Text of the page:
Service varies with the type of product and the type of retail outlet. The basic aspect of providing service is concerned with the identification of consumers who need service after entering a large retail outlet. Sales personnel should be trained to provide appropriate and not unwanted service. Service, unfortunately, is mixed up with over-enthusiasm, which is reflected in artificial hospitality at the retail outlet, which certain consumers may not like. The attention given to a consumer should always be perceived as warm, spontaneous and appropriate. It should never be associated with unnecessary intrusion of privacy. Moreover consumers should never be let down on this proposition. Complaints about lack of quality, improper packaging and cheating with weights should be immediately attended to. The consumer should never get a feeling that the store is doing them a favour by replacing the product. It should be borne in mind that product-service interface at the point of purchase enhances the relationship between retailers and consumers just as structured in-store and off-store service enhances the customer-retailer interface.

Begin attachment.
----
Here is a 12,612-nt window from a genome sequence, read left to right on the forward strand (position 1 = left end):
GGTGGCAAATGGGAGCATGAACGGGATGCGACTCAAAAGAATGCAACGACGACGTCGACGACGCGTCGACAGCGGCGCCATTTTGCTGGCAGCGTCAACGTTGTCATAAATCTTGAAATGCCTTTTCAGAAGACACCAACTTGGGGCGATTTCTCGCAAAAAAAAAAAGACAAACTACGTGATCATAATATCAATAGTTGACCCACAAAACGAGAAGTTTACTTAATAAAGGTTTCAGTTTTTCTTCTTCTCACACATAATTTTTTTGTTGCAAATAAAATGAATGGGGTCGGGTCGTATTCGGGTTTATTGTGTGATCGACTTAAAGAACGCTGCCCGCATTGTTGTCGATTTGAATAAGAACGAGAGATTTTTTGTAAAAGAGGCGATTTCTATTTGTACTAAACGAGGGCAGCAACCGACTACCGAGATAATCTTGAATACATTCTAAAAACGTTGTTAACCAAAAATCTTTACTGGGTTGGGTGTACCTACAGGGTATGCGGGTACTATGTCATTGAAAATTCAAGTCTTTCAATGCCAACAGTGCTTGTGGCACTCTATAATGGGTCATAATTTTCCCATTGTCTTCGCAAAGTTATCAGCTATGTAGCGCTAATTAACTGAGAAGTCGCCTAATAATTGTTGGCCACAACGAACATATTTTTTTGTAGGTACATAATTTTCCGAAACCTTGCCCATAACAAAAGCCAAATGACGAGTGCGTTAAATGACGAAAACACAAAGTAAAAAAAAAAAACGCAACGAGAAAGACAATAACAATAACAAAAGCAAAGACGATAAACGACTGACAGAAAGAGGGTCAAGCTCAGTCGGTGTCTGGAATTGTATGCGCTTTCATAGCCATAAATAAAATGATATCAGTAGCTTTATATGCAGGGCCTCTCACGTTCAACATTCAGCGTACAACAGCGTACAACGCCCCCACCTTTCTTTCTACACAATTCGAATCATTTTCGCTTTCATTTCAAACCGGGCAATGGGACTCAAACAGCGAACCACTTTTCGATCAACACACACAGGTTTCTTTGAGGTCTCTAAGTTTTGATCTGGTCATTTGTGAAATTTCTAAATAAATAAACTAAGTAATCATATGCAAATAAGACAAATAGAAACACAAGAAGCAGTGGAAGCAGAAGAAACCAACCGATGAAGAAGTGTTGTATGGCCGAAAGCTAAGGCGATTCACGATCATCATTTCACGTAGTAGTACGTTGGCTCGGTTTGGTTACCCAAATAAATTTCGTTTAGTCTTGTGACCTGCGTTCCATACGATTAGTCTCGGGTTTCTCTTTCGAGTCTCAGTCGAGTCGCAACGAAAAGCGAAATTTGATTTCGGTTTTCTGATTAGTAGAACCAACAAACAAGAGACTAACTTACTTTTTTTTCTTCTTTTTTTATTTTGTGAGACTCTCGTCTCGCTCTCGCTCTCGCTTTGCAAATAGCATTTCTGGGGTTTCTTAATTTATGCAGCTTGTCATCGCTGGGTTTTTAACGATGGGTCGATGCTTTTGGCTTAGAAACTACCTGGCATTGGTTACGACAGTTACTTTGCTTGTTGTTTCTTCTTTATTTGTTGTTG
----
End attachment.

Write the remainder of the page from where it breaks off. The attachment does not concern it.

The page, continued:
As retail paradigms in India undergo a change, as already evidenced by the emergence of stores like Littlewoods and Shoppers' Stop, retailers need to define their concept of service. The success of supermarkets (success from the viewpoint of creating the habit among consumers to enter supermarkets) was felt after the entry of Food World. The perception that supermarkets are shopping places for the middle class is of recent origin and this was based on the variety and quality associated with the assortment of goods, which are of interest to the middle class.

Looking from another perspective, as the boundaries between "brick and mortar" and "pure play" disappear, many brick and mortar companies are heading towards retailing, Reliance for instance, believes that instead of dealing with industrial intermediaries like plastics and chemicals, its future growth depends on delivering goods and services directly to consumers. Be it petrol and diesel through its planned network of pumps, or mobile and basic phone services as well as data and video through its fibre-optic network, Reliance knows that the game is now aimed at delighting retail customer.

Conclusively, it can be said that the service paradigms shall change is beyond doubt, and the leaders shall differentiate themselves increasingly not just on the merchandise but on that ever expanding dimension of superior customer service.


Contributed by -
Navneet Agarwal,
School of International Business Management,
Indian Institute of Foreign Trade (IIFT).